J Anaesthesiol Clin Pharmacol. 2012 Jan;28(1):6-10.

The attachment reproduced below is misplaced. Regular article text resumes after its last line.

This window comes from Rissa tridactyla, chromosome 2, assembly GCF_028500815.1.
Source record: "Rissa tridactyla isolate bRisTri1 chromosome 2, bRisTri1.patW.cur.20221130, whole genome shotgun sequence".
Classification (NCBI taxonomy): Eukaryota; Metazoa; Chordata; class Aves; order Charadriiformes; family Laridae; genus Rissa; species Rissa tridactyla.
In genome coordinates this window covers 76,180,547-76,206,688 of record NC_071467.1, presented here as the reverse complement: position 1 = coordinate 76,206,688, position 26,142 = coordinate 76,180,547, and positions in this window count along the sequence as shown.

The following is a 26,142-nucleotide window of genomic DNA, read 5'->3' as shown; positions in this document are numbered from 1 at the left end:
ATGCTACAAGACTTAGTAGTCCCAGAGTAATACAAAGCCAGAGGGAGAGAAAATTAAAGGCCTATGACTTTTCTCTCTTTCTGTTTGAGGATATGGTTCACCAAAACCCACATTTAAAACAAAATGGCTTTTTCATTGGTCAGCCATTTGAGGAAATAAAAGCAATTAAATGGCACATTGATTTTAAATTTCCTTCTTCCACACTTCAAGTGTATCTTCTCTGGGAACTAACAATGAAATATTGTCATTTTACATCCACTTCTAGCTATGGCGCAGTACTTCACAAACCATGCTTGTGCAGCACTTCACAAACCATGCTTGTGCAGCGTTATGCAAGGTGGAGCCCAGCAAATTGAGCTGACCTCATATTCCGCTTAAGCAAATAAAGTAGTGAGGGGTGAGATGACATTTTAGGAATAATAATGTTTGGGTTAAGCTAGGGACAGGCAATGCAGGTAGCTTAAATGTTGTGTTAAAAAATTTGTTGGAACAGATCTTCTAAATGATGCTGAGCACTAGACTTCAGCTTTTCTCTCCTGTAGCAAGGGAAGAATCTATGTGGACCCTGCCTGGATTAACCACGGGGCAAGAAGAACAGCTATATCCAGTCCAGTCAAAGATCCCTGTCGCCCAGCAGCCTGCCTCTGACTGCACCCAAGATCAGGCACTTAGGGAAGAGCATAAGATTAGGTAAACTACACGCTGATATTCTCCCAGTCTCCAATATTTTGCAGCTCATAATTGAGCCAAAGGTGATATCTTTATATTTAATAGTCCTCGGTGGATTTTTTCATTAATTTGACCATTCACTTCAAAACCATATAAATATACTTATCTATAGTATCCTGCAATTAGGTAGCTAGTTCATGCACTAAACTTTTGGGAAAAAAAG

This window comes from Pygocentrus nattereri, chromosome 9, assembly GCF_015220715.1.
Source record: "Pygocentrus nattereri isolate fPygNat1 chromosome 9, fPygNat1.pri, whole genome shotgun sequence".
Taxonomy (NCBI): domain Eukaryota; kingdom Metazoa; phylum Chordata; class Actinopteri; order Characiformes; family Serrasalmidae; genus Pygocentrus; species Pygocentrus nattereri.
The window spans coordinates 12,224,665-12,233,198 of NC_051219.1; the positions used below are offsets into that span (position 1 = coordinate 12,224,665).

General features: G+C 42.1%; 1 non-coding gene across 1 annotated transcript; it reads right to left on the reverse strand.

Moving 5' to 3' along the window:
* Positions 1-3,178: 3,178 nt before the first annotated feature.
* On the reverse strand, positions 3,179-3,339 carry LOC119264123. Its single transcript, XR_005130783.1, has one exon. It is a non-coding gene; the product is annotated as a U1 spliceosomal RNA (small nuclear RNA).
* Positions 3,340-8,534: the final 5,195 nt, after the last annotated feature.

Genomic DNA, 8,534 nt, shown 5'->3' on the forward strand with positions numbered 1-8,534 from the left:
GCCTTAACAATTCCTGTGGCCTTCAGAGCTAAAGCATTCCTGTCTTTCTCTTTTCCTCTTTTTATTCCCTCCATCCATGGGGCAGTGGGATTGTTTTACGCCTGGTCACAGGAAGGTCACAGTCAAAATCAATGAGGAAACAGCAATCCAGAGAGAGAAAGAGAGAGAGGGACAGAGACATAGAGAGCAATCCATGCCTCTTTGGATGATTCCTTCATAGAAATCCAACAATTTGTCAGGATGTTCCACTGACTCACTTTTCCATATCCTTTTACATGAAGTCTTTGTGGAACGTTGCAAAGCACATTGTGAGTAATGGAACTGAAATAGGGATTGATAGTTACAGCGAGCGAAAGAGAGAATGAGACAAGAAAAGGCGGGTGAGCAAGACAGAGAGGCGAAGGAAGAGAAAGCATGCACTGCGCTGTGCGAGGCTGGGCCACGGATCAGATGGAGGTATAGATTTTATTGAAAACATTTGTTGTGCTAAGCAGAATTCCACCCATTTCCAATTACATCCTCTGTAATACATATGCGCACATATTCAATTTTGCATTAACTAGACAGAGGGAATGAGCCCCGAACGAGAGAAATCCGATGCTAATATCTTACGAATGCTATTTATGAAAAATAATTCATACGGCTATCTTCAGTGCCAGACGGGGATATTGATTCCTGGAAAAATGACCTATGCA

Studies on rodents and subhuman primates suggest that prolonged exposure to general anesthetics may induce widespread neuronal cell death and neurological sequelae; seriously questioning the safety of pediatric anesthesia. This review presents recent developments in this rapidly emerging field. There is mounting and convincing preclinical evidence in rodents and nonhuman primates that anesthetics in common clinical use are neurotoxic to the developing brain in vitro and cause long-term neurobehavioral abnormalities in vivo. Prior to the publication of animal data and after the publication of animal data, there are several human cohort studies that demonstrate the association of poor neurodevelopmental outcome in neonates, who underwent major surgery during their neonatal period. This review summarizes our present understanding of some of the key components responsible for anesthesia-induced neuroapoptosis and offers some of neuroprotective strategies that could be beneficial as adjunct therapy in preventing anesthesia-induced death of developing neurons in the neonates. A randomized literature search was carried out using search words apoptosis, general anesthetics, and developing brain from 1979 to 2011 for effects of general anesthetics on developing brain in PUBMED and relevant published literature reviewed. General anesthetics may produce neurotoxicity and enduring cognitive impairment in young and aged animals, but the issue has not been adequately studied in humans. It is premature to recommend a change clinical practice based on the present data.
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